Latvia's got personality: Heritage campaigner Rigonda Bērziņa

Rīga’s Soviet housing estates are the last place you’d expect to find links to the aristocratic past. But one determined woman is fighting to preserve just such a time capsule.

“Charm” is not a word usually associated with Imanta, a sprawling Rīga district of high-rise apartment blocks and shopping malls. But amidst the concrete and plastic are some reminders of a gentler age.

One such pearl is Anniņmuiža  (or Annenhof) Manor. In 1768, this compact villa, complete with a park and pond, was acquired by Otto Hermann von Vietinghoff, who gave it as a wedding present to his wife Anna Ulrike von Münnich. Thanks to the balls, theatre performances and other fun enjoyed there, locals dubbed it “the jolly manor,” and it has miraculously survived wars, revolutions and urban planners down to the present.

Today, Anniņmuiža is the last historic manor in the Latvian capital which hasn’t been privatised. But for the last two years, local activists and administrators keen to sell it to developers have waged a passionate struggle for its future.

Heritage campaigner Rigonda Bērziņa

During the Soviet period, Anniņmuiža housed various educational institutions, and after 1991 it came under the control of the University of Latvia. Then in 2018, the university decided to shut down activities on site, and the suddenly silent building attracted curious onlookers.

“My generation had never set foot in there, because we thought, “if the lights are on, it must be private and it’s none of our business.” And it wasn’t mentioned in history lessons at school,” says long-time Imanta resident Rigonda Bērziņa. “Growing up here, we didn’t even know what we had in our backyard.”

Rigonda and some friends began researching the history of the manor and became fascinated by it. The University agreed to let them use it as an experimental community center. Volunteers cleaned up dusty windows and generations of mold, placed buckets under leaky parts of the roof, and in the summer of 2019 began holding fairs and concerts at Anniņmuiža. Rigonda led excursions around the manor and the wider neighbourhood to raise interest about its long-forgotten history.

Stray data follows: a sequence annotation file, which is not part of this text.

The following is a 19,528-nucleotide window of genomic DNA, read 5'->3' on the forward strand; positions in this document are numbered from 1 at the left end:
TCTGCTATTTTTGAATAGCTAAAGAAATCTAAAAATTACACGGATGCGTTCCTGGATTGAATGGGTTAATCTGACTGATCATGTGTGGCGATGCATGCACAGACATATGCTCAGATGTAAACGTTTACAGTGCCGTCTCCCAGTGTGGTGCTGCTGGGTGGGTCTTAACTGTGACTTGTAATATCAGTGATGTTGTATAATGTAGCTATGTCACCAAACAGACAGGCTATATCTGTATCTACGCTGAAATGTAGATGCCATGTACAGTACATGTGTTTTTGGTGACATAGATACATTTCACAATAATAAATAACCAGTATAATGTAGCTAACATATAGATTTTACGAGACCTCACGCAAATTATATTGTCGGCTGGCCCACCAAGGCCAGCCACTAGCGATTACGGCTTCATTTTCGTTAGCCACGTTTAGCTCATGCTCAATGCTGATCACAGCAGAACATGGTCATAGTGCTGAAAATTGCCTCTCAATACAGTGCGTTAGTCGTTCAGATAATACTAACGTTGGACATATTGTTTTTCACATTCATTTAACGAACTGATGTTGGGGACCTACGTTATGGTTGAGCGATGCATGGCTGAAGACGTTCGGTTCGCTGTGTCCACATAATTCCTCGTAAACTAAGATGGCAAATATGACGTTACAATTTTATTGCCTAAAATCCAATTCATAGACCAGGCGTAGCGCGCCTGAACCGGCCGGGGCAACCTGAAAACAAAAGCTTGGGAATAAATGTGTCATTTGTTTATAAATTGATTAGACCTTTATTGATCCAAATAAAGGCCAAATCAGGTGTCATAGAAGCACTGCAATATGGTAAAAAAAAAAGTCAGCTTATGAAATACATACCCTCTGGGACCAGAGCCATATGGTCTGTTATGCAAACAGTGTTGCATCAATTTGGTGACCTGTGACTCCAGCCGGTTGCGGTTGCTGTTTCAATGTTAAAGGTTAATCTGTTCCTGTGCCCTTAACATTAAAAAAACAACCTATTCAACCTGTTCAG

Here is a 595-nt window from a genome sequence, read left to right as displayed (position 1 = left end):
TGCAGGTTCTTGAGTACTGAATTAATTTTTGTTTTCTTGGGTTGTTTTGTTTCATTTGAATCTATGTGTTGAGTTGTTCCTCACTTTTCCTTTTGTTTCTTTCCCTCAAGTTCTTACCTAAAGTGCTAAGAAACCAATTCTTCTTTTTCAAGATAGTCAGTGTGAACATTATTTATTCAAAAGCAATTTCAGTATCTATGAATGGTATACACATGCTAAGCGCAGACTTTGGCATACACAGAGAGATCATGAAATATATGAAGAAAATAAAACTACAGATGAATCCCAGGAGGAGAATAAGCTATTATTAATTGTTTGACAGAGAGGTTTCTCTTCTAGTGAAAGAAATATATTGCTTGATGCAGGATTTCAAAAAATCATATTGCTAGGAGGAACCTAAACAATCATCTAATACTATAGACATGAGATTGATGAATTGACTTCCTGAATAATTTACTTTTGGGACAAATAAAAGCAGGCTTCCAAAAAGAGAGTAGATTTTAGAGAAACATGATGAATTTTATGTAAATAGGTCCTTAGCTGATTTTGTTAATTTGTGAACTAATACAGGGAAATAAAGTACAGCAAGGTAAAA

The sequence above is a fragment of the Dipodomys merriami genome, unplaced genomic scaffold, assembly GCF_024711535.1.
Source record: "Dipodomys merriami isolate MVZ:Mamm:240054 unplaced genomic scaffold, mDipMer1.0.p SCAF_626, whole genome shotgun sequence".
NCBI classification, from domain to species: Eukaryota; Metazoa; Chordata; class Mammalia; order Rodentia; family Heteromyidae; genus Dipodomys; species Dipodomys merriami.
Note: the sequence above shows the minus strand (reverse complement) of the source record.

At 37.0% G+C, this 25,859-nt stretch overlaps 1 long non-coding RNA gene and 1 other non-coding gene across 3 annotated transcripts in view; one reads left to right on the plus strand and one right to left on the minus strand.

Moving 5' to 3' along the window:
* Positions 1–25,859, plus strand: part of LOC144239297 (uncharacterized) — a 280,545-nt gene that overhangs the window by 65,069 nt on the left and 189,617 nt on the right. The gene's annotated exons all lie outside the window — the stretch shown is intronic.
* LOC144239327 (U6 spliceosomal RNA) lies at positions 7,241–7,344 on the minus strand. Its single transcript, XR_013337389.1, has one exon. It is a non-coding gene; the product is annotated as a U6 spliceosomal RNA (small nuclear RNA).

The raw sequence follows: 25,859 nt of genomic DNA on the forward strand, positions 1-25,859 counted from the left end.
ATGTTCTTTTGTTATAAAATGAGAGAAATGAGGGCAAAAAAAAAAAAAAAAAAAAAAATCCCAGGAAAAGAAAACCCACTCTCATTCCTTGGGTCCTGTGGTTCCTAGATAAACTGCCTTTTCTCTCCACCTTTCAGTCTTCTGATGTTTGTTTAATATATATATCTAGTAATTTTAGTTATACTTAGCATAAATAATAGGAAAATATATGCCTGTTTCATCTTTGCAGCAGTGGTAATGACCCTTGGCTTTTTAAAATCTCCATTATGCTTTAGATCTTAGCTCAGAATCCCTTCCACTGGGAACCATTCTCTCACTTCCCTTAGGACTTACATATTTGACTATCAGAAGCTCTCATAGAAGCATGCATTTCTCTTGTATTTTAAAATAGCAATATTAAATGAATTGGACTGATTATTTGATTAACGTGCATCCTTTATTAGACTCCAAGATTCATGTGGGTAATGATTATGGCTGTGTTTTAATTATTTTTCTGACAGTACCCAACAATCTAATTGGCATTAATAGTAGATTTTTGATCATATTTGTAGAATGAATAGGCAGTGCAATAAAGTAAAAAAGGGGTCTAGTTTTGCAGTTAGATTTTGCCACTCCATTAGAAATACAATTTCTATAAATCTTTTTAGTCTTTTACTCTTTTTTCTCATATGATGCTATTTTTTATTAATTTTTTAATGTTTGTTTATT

Then, in spring 2020, the first pandemic wave hit, so public events couldn’t be held. The university then announced that the manor and surrounding eight hectares of land would be auctioned off.

Incensed at what she regards as arrogant and unfair behaviour, Rigonda organised protests against the university’s plans, which attracted media coverage. So far, three auctions have failed to attract any bidders.

“We’ve certainly had a hand in that,” says Rigonda. “But maybe it’s good that things have worked out like this, because what we were doing before was just 'fire fighting,' trying to save a desperate situation. That’s not a proper strategy for development, because the place needs a real, caring owner or manager.”

Although the building is weather-beaten and scarred by graffiti, it can still be saved with proper investment and repairs. However, Rigonda is sceptical about the commitment of Latvian developers to heritage preservation. She describes a manor in Ziepniekalns, another suburb in Riga’s Pārdaugava area, which has been ringed by new apartment blocks and is no longer accessible to the public. She claims to have seen developers’ sketches suggesting a similar fate for Anniņmuiža.

Anniņmuiža facade detail

After municipal elections in Riga last year, some new councillors expressed support for preserving Anniņmuiža. And with their backing, work has begun on subdividing 1.5 hectares of land containing the manor and the park (which has many venerable oaks, lindens and larches) from the rest of the property. This would mean that two separate auctions could be held, with the manor being acquired either by Riga City Council or private stakeholders via crowdfunding.

Rigonda would like to see an interactive museum in the house, and thinks there are many other possibilities for sensitively using the space. Working as an auditor and raising three daughters, she views herself as a catalyser to get things moving and bring other people with time and energy onboard.

And she has received reassurance from an unusual source. While cleaning up the manor, friends claim to have encountered the ghost of Anna Ulrike, who told them they are doing the right thing.

“If the building has survived for this long, it means it can take care of itself,” smiles Rigonda.

In the LTV video report below from 2020, you can see some more of Anniņmuiža and Rigonda.

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